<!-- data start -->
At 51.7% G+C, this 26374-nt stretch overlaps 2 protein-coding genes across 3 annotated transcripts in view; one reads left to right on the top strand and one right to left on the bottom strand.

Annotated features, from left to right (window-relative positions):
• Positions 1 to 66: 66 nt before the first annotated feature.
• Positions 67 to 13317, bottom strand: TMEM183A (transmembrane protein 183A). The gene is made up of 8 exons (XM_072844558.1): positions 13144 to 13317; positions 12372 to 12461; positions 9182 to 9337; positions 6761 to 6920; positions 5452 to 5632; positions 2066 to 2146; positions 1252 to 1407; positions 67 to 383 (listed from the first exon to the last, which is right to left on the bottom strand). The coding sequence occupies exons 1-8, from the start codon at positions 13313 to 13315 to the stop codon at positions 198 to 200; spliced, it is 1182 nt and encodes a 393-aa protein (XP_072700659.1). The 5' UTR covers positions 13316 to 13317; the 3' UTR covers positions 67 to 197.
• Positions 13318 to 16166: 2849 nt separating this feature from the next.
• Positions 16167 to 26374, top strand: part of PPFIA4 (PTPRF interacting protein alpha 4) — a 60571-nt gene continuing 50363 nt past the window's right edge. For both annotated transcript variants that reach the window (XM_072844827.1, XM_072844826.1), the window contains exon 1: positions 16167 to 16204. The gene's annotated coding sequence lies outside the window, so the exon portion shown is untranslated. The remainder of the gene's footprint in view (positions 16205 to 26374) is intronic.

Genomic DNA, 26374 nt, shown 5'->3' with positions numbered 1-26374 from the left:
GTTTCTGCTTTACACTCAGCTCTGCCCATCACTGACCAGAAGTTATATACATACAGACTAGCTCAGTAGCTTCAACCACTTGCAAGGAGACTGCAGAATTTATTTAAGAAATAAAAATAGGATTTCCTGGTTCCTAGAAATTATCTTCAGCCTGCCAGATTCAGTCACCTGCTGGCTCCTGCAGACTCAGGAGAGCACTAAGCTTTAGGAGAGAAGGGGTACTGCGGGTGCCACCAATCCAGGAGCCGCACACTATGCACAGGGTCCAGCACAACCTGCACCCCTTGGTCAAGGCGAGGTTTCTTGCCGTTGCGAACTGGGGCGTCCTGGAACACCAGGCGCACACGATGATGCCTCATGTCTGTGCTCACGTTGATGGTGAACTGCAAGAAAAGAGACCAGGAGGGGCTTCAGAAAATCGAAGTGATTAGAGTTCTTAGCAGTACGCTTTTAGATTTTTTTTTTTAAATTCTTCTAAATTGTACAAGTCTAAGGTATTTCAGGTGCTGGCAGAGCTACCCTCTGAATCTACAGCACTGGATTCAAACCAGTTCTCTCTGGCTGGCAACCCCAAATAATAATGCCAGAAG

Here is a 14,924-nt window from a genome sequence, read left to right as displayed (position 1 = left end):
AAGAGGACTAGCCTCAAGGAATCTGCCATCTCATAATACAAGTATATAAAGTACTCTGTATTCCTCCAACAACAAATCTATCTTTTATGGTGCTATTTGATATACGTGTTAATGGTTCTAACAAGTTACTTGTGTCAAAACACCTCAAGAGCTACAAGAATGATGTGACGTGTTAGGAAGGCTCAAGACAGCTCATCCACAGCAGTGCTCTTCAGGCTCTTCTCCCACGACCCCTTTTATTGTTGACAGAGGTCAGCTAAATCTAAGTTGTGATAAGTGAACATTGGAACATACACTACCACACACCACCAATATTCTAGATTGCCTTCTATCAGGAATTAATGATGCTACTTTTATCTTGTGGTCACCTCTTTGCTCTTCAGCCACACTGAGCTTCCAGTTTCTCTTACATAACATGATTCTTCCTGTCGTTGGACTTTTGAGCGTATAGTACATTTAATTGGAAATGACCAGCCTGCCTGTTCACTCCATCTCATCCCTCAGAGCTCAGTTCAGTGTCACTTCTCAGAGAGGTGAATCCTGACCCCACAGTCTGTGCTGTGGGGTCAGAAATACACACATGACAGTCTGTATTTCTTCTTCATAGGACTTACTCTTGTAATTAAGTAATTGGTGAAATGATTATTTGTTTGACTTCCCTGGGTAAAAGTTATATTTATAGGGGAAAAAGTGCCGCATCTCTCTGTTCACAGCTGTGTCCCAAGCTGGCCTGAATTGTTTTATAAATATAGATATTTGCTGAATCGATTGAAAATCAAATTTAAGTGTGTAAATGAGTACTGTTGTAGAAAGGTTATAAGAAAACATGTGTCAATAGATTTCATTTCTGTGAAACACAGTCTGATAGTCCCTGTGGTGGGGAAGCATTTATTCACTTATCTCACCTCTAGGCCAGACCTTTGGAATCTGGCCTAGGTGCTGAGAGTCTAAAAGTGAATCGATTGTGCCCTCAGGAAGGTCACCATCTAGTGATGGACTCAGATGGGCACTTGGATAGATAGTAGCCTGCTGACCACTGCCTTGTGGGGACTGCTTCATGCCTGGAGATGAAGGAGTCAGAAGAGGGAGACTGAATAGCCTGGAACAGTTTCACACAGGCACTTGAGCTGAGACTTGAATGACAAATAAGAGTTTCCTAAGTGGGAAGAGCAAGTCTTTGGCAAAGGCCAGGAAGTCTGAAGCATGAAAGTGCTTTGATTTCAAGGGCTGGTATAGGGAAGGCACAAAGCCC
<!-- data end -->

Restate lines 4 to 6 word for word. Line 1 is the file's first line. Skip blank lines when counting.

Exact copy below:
• Positions 67 to 13317, bottom strand: TMEM183A (transmembrane protein 183A). The gene is made up of 8 exons (XM_072844558.1): positions 13144 to 13317; positions 12372 to 12461; positions 9182 to 9337; positions 6761 to 6920; positions 5452 to 5632; positions 2066 to 2146; positions 1252 to 1407; positions 67 to 383 (listed from the first exon to the last, which is right to left on the bottom strand). The coding sequence occupies exons 1-8, from the start codon at positions 13313 to 13315 to the stop codon at positions 198 to 200; spliced, it is 1182 nt and encodes a 393-aa protein (XP_072700659.1). The 5' UTR covers positions 13316 to 13317; the 3' UTR covers positions 67 to 197.
• Positions 13318 to 16166: 2849 nt separating this feature from the next.
• Positions 16167 to 26374, top strand: part of PPFIA4 (PTPRF interacting protein alpha 4) — a 60571-nt gene continuing 50363 nt past the window's right edge. For both annotated transcript variants that reach the window (XM_072844827.1, XM_072844826.1), the window contains exon 1: positions 16167 to 16204. The gene's annotated coding sequence lies outside the window, so the exon portion shown is untranslated. The remainder of the gene's footprint in view (positions 16205 to 26374) is intronic.